The "Notes of a Southern Cemetery," in August, "Rural Cemeteries" in October, and "Disgraceful Public Parks" in November much interested me, as subjects long on my mind, and worthy of the attention of every intelligent horticultural journal. The last one has too harsh a heading to accomplish any improvement. Mild persuasive argument is more powerful in convincing wrong doers of the errors of their ways. It would be much better to show that efforts at real improvement, would result better to a good name, and actual benefit, than neglect of one's duties will do.

If properly shown to the managers, surely every cemetery company would see that it was to its interest to have a skilled gardener. One of this class would require no higher wages in many cases, than an ignoramus, - and even in larger enterprises the gardener and the engineer would both work together for each others' benefit. Some people talk of politics as the reason why unskilful men are in charge of park gardens and other public positions; please let me ask how many skilled gardeners are there in the Philadelphia cemeteries, where there is no politics to interfere in the matter? There are a very few intelligent and worthy exceptions, - but the majority are no better than those who get places in public work and under political influence. There are good politicians and there are corrupt ones; there are good nurserymen, and nurserymen who are governed by avaricious motives, who would crowd in stock good bad and indifferent, and men to suit, if it served their avaricious purposes: and one kind of management is no worse than the other.

What we want is honest, intelligent management in public parks and city work. We want men who will not "bow the knee to Baal".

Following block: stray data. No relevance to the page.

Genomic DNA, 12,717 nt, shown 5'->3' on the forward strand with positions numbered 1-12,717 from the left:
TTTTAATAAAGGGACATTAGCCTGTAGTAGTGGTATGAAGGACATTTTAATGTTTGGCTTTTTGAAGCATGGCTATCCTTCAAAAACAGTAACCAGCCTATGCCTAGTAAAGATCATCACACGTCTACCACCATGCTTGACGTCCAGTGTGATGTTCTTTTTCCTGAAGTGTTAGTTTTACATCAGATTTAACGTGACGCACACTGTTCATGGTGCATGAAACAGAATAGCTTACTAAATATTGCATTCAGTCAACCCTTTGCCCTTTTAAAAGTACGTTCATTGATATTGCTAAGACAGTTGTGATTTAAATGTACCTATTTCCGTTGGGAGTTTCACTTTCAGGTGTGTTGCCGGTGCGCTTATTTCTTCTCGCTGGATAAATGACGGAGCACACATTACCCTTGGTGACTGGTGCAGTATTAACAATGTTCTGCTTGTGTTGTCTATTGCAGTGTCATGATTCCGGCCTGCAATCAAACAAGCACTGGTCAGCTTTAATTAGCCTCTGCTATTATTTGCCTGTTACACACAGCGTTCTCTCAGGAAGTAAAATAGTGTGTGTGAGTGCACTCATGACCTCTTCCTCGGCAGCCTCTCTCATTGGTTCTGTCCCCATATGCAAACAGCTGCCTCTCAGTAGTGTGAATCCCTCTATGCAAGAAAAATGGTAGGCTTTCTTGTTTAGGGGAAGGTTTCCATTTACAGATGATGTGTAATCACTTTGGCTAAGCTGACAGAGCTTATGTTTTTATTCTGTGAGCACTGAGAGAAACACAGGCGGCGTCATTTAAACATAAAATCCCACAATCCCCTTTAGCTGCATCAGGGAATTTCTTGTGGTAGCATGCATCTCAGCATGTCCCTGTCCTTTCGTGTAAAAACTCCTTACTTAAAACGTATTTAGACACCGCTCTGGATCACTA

Philadelphia has long been famous for her skilled horticulturists. She is known all over the Union as the city of good gardeners.

[All that Mr. Elder says is true, but he has not told us what we are all longing to know - how to get these intelligent people into the places where their knowledge will tell. His point on the wretched material often found in situations wholly outside of politics is a very good one, yet there is probably a much better class as a general thing in these situations than find their places in city grounds.

And we really think the trouble comes from what we have stated. That is to say, A., an excellent gentleman, does not want the office. B., a poor stick, does want it. A. and his friends remain at home and do nothing, believing that the office should seek the man. B. has his friends actively at work. They tell C. D. E. F. and so on, what a magnificent fellow B. is, and that if he is elected there will be work for all, and perhaps more which the demagogue knows how to put forth plausibly, and the result is that B. goes into the office.

Now, the problem for our good-wishing friends to solve is, how to get the office to the good man who does not want it, and to keep out the bad but industrious worker who is not fit for it. - Ed. G. M].